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Curious about the best fiber supplement? Our dietitian evaluated top products and their pros and cons. Fiber Choice, Metamucil, and Thorne all make the cut.

Fiber is essential for healthy digestion, and high-fiber diets are linked to improved heart health.

Food sources high in fiber include:

  • split peas
  • lentils
  • black beans
  • lima beans
  • artichokes
  • raspberries

The U.S. Department of Agriculture (USDA) recommends that women ages 19 to 30 years consume 28 grams (g) of fiber per day and men in the same age range consume 34 g. Those numbers decrease slightly as you age, but 90% of women and 97% of men don’t meet those numbers.

There are fiber supplements available in many forms that can help people who want to increase the amount of fiber in their diets if they’re not eating or getting enough from food.

According to the Academy of Nutrition and Dietetics, people use fiber supplements to:

Why you can trust us

Every brand and product on our list has been reviewed by registered dietitians and vetted to make sure that it aligns with Healthline’s brand integrity standards and approach to well-being. Each product in this article:

  • adheres to allowable health claims and labeling requirements per Food and Drug Administration (FDA) regulations
  • is manufactured in facilities that adhere to current good manufacturing practices (CGMPs) established by the FDA
  • is produced by a credible company that follows ethical, legal, and industry best standards
  • is made by a company that provides objective measures of trust, such as having facilities that are routinely reviewed and validated by third-party organizations
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Product and priceServingFiber per serving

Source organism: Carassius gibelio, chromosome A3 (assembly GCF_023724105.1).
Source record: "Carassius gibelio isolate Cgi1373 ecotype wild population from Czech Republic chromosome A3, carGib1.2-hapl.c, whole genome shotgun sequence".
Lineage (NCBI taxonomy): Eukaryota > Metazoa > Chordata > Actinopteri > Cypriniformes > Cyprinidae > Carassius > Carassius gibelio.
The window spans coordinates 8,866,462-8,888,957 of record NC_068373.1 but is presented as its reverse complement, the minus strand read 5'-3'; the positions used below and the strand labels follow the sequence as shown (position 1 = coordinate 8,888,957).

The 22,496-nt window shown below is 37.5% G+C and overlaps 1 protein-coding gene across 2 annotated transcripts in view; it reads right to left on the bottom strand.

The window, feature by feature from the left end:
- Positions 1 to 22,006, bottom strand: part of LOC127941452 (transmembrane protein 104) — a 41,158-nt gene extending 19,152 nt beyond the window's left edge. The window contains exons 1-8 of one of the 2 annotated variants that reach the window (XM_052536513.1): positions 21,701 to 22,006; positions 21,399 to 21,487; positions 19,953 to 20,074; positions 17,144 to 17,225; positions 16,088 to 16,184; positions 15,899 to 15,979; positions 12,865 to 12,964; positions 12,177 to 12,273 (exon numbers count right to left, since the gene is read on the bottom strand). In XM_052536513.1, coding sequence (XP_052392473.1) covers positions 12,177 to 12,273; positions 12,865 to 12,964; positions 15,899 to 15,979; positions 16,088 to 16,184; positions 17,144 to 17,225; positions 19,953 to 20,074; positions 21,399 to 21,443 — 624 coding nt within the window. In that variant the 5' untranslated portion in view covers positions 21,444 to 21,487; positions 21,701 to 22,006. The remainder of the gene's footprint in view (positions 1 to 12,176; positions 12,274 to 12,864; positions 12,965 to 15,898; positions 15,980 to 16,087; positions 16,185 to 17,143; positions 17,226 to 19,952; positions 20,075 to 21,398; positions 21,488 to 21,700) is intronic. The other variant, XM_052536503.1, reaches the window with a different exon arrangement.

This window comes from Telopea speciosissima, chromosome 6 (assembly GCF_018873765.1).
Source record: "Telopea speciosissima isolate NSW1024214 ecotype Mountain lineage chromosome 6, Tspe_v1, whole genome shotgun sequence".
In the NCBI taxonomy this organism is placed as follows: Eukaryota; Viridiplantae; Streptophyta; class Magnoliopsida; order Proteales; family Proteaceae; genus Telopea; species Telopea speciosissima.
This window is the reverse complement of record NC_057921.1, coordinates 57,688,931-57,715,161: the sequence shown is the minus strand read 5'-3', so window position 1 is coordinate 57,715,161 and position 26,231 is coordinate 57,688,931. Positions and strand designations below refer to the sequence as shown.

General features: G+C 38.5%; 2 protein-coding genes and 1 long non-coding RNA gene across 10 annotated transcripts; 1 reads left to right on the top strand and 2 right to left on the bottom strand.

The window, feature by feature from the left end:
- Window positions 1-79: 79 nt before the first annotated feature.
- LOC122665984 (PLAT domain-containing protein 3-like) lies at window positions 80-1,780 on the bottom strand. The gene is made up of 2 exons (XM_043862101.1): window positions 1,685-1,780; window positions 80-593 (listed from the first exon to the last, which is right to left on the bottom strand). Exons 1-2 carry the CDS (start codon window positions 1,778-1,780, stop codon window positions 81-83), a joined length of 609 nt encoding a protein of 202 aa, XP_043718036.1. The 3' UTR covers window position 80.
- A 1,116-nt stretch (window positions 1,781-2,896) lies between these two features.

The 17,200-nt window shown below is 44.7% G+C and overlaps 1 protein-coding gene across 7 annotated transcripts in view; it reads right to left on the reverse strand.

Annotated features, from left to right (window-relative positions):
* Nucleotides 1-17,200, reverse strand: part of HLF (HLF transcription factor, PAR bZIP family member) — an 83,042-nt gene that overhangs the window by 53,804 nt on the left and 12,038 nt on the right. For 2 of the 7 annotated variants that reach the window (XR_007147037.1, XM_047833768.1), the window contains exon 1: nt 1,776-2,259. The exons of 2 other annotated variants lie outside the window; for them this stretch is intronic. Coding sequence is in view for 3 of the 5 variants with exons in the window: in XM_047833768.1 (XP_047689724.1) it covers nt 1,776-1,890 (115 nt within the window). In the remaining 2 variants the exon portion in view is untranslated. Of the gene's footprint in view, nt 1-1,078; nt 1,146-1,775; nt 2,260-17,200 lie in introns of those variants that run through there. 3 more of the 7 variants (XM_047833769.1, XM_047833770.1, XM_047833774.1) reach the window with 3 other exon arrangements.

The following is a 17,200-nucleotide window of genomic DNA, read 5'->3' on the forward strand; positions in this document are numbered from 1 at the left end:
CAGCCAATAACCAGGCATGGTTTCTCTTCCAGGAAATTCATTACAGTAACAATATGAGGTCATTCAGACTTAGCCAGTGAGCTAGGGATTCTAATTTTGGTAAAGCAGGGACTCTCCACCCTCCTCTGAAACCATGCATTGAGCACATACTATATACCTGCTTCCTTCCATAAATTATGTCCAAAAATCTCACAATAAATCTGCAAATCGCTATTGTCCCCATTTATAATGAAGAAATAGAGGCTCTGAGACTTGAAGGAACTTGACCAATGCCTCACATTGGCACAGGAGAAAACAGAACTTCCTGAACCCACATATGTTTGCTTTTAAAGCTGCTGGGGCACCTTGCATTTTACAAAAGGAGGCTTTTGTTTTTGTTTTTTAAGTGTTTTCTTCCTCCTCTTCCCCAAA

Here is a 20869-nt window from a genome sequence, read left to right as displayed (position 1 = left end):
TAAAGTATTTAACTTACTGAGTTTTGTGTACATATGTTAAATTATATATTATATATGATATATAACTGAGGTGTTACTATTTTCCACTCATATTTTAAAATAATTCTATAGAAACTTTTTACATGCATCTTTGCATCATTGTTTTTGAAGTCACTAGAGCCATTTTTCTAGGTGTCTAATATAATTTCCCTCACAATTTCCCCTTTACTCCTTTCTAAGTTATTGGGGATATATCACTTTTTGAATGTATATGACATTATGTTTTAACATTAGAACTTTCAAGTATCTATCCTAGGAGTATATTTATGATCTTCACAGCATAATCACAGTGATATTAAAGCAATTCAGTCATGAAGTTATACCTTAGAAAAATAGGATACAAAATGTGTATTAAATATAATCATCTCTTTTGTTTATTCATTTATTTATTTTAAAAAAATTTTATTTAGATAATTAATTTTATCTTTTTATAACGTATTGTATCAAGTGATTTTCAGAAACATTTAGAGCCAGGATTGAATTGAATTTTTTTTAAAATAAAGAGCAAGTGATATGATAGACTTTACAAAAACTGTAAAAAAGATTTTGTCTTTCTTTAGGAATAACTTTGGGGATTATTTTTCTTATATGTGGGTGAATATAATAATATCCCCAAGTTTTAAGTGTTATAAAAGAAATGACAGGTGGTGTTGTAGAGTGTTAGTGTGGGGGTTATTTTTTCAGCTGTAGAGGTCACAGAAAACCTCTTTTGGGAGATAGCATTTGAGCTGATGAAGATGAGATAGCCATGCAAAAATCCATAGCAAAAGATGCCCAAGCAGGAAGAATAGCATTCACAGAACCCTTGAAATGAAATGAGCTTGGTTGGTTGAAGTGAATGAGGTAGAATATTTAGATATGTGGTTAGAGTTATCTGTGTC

Thorne FiberMend
1 scoop7 grams
Fiber Choice Prebiotic Fiber Gummies
2 gummies3 grams
Citrucel SmartFiber Capsules
2–4 caplets1-2 grams
Metamucil 3-in-1 Psyllium Fiber Capsules
5 capsules2 grams
Benefiber Prebiotic Fiber Powder
2 tsp2 grams
Garden of Life Dr. Formulated Organic Fiber Powder
1 tbsp5 grams
Pure Encapsulations PureLean Fiber
2 scoops10 grams
Metamucil Fiber Gummies
3 gummies5 grams

The fiber supplements featured in this article were selected based on the following criteria:

  • Type of fiber: Different types of dietary fiber can be found in the foods we eat. The same is true for dietary fiber supplements. Our product list includes supplements containing a variety of fiber types, which we explain in more detail above, so you can find what best fits your needs.
  • Supplement quality: The supplement industry isn’t well regulated by the Food and Drug Administration (FDA), and third-party testing on fiber supplements does not appear to be a common practice. Therefore, our picks above include products manufactured by reputable companies in facilities that adhere to CGMPs.
  • Supplement type: Fiber supplements are sold in a variety of forms, including powders, gummies, caplets, and whole foods. We understand factors such as convenience, portability, and taste are important when choosing a fiber supplement. For example, someone who doesn’t like the taste or texture of supplement powders may choose a fiber gummy instead. So we’ve included several different forms so you can decide what works best.